U.S. Historian Says Ancient Greece Technology Harbinger

FILE - Fragments of the 2,100-year-old Antikythera Mechanism, believed to be the earliest surviving mechanical computing device, is displayed at the National Archaeological Museum, in Athens, Thursday, June 9 , 2016. (AP Photo/Petros Giannakouris)

In her new illustrated book, Gods and Robots: Myths, Machines, and Ancient Dreams of Technology, American Historian Adrienne Mayor, writes that Ancient Greece’s ships and wheeled devices foretold how today’s modern technology would work.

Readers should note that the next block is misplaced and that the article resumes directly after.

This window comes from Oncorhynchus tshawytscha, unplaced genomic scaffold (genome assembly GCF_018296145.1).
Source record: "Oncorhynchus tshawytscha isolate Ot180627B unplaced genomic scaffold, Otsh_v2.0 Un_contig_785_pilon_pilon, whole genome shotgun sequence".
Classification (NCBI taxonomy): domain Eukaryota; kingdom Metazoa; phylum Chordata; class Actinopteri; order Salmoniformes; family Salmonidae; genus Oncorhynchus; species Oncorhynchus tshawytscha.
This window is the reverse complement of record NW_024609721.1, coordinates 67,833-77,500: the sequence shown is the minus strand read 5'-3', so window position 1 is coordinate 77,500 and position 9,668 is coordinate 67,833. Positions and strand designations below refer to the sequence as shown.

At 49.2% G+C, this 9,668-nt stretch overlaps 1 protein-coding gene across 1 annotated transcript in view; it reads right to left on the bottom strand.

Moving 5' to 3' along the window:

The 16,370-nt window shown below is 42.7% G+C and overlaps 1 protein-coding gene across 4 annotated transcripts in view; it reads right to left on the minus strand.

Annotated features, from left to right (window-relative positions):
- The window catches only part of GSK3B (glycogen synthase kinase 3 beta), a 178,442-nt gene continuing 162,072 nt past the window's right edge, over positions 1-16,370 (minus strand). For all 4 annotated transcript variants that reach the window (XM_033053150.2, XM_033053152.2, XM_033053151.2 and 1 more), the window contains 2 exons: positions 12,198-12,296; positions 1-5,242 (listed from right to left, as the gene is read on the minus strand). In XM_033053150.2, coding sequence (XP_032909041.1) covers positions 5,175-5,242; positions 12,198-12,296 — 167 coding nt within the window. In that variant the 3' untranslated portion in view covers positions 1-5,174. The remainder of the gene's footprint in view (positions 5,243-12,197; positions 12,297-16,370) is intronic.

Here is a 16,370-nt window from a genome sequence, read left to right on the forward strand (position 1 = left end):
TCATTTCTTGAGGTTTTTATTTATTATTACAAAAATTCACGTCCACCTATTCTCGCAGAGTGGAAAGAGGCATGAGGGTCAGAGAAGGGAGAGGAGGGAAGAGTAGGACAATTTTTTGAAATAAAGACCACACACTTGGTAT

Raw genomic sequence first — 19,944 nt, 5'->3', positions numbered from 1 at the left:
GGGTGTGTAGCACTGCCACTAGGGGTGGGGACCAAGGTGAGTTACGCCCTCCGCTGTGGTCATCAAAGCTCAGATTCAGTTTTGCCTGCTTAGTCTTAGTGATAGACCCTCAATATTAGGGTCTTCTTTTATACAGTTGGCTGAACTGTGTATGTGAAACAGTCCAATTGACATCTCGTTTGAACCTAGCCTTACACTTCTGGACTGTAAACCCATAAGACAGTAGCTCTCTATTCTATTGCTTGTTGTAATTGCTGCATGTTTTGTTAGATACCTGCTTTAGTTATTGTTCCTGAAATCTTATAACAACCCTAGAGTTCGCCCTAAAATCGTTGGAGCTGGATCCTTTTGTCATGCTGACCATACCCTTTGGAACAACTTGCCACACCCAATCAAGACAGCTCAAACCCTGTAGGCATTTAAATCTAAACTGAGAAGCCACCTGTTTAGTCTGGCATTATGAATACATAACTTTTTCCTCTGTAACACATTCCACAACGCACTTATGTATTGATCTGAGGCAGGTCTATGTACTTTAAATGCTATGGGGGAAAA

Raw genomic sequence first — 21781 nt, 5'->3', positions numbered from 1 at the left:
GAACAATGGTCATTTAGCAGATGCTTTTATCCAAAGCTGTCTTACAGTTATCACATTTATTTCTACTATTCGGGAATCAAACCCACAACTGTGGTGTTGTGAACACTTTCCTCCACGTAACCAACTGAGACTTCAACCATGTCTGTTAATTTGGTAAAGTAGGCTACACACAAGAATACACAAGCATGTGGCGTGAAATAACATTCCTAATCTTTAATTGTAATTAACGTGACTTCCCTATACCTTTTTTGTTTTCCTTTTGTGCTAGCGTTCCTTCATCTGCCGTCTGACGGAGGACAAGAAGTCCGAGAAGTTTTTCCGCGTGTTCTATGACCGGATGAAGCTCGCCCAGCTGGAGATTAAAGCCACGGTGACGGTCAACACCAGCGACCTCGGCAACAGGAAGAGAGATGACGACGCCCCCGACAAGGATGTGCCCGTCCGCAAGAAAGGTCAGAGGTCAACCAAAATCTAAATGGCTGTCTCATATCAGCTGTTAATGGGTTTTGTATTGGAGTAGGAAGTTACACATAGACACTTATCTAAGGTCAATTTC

Along with similar discoveries from the Romans, Indians and Chinese, she wrote that what Ancient Greece brought was an invaluable contribution to how the world works today.

Odysseus’s pilotless Phaeacian ships, for example, which guided him back home to Ithaca, draw parallels with modern GPS technology, she said, while Homer’s works described self-driving wheeled tripods that carried nectar and ambrosia, a prediction of modern autonomous delivery services. She said technology experts today should closely analyze the stories of the Greeks as a future of automation and robots looms.

But Mayor also cautioned that while Artificial Intelligence (AI) could be beneficial it needed to be kept under control.